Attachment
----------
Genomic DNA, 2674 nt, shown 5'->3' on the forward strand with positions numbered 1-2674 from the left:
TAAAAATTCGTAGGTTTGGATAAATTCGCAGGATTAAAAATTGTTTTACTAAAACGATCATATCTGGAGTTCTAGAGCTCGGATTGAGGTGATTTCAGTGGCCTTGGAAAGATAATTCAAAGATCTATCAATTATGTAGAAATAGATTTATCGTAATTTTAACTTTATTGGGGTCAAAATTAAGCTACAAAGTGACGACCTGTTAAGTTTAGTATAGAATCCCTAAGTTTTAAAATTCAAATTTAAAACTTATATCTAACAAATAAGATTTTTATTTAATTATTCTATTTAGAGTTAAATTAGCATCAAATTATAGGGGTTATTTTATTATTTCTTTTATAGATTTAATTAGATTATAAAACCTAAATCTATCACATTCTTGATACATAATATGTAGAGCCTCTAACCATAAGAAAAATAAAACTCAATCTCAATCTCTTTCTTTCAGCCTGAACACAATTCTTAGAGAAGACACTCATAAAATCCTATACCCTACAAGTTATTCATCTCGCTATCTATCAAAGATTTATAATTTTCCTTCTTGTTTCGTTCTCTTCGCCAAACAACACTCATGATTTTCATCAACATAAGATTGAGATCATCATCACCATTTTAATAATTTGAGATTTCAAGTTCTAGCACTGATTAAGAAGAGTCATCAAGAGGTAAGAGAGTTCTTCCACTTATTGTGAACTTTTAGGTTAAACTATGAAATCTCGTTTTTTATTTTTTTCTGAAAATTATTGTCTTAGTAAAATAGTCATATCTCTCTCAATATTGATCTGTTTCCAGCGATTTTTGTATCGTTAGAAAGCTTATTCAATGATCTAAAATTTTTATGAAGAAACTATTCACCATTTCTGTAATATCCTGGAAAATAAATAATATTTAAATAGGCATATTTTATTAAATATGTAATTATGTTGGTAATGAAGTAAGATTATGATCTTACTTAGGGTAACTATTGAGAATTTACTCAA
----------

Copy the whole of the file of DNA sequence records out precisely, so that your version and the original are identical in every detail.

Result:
Genomic DNA, 2674 nt, shown 5'->3' on the forward strand with positions numbered 1-2674 from the left:
TAAAAATTCGTAGGTTTGGATAAATTCGCAGGATTAAAAATTGTTTTACTAAAACGATCATATCTGGAGTTCTAGAGCTCGGATTGAGGTGATTTCAGTGGCCTTGGAAAGATAATTCAAAGATCTATCAATTATGTAGAAATAGATTTATCGTAATTTTAACTTTATTGGGGTCAAAATTAAGCTACAAAGTGACGACCTGTTAAGTTTAGTATAGAATCCCTAAGTTTTAAAATTCAAATTTAAAACTTATATCTAACAAATAAGATTTTTATTTAATTATTCTATTTAGAGTTAAATTAGCATCAAATTATAGGGGTTATTTTATTATTTCTTTTATAGATTTAATTAGATTATAAAACCTAAATCTATCACATTCTTGATACATAATATGTAGAGCCTCTAACCATAAGAAAAATAAAACTCAATCTCAATCTCTTTCTTTCAGCCTGAACACAATTCTTAGAGAAGACACTCATAAAATCCTATACCCTACAAGTTATTCATCTCGCTATCTATCAAAGATTTATAATTTTCCTTCTTGTTTCGTTCTCTTCGCCAAACAACACTCATGATTTTCATCAACATAAGATTGAGATCATCATCACCATTTTAATAATTTGAGATTTCAAGTTCTAGCACTGATTAAGAAGAGTCATCAAGAGGTAAGAGAGTTCTTCCACTTATTGTGAACTTTTAGGTTAAACTATGAAATCTCGTTTTTTATTTTTTTCTGAAAATTATTGTCTTAGTAAAATAGTCATATCTCTCTCAATATTGATCTGTTTCCAGCGATTTTTGTATCGTTAGAAAGCTTATTCAATGATCTAAAATTTTTATGAAGAAACTATTCACCATTTCTGTAATATCCTGGAAAATAAATAATATTTAAATAGGCATATTTTATTAAATATGTAATTATGTTGGTAATGAAGTAAGATTATGATCTTACTTAGGGTAACTATTGAGAATTTACTCAA